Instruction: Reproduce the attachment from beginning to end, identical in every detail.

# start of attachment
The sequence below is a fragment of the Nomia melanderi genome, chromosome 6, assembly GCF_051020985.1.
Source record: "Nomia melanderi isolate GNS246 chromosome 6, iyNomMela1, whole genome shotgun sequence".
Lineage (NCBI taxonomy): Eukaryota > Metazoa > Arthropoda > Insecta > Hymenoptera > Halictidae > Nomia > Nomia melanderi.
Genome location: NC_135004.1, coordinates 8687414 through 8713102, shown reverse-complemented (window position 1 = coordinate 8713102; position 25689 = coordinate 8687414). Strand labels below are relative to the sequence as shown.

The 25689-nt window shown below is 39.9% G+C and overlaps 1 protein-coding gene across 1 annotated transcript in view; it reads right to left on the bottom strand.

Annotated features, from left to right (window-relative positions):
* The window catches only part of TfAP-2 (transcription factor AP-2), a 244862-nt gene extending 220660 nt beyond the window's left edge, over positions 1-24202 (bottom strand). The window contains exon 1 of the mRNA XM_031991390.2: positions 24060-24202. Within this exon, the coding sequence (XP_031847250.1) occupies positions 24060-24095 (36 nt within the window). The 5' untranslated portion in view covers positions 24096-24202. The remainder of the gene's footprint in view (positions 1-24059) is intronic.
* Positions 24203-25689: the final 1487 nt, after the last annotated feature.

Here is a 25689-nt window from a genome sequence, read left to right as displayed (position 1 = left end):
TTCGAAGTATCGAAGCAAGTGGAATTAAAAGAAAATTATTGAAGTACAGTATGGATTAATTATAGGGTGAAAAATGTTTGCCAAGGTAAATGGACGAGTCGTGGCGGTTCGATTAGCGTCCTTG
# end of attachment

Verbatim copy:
The sequence below is a fragment of the Nomia melanderi genome, chromosome 6, assembly GCF_051020985.1.
Source record: "Nomia melanderi isolate GNS246 chromosome 6, iyNomMela1, whole genome shotgun sequence".
Lineage (NCBI taxonomy): Eukaryota > Metazoa > Arthropoda > Insecta > Hymenoptera > Halictidae > Nomia > Nomia melanderi.
Genome location: NC_135004.1, coordinates 8687414 through 8713102, shown reverse-complemented (window position 1 = coordinate 8713102; position 25689 = coordinate 8687414). Strand labels below are relative to the sequence as shown.

The 25689-nt window shown below is 39.9% G+C and overlaps 1 protein-coding gene across 1 annotated transcript in view; it reads right to left on the bottom strand.

Annotated features, from left to right (window-relative positions):
* The window catches only part of TfAP-2 (transcription factor AP-2), a 244862-nt gene extending 220660 nt beyond the window's left edge, over positions 1-24202 (bottom strand). The window contains exon 1 of the mRNA XM_031991390.2: positions 24060-24202. Within this exon, the coding sequence (XP_031847250.1) occupies positions 24060-24095 (36 nt within the window). The 5' untranslated portion in view covers positions 24096-24202. The remainder of the gene's footprint in view (positions 1-24059) is intronic.
* Positions 24203-25689: the final 1487 nt, after the last annotated feature.

Here is a 25689-nt window from a genome sequence, read left to right as displayed (position 1 = left end):
TTCGAAGTATCGAAGCAAGTGGAATTAAAAGAAAATTATTGAAGTACAGTATGGATTAATTATAGGGTGAAAAATGTTTGCCAAGGTAAATGGACGAGTCGTGGCGGTTCGATTAGCGTCCTTG